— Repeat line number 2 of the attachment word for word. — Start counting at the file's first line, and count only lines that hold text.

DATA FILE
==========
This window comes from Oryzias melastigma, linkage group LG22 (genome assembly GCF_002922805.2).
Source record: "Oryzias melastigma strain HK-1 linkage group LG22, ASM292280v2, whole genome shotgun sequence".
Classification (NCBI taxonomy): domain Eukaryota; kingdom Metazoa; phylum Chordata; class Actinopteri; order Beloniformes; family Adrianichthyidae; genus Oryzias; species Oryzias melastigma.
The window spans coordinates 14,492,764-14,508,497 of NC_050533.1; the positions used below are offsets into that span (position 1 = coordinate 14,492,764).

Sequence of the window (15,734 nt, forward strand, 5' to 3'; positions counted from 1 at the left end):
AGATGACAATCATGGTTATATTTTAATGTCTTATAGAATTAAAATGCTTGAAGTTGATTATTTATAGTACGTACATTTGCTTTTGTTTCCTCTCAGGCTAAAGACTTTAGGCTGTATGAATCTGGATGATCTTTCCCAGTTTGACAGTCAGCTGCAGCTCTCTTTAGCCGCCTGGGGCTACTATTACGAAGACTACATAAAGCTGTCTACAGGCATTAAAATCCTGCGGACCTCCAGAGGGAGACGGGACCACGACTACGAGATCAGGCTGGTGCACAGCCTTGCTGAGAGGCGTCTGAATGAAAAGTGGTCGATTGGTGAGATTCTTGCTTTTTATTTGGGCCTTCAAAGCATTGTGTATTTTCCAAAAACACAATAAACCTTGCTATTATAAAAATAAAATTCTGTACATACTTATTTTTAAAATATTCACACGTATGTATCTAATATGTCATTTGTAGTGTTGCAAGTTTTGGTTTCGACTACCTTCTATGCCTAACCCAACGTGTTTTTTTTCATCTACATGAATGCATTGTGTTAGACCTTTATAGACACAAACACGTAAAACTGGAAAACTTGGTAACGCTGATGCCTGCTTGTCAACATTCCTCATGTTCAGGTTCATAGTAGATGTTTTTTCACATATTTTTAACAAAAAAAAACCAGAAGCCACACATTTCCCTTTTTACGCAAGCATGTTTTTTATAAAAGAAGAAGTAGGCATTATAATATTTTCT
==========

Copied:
Source record: "Oryzias melastigma strain HK-1 linkage group LG22, ASM292280v2, whole genome shotgun sequence".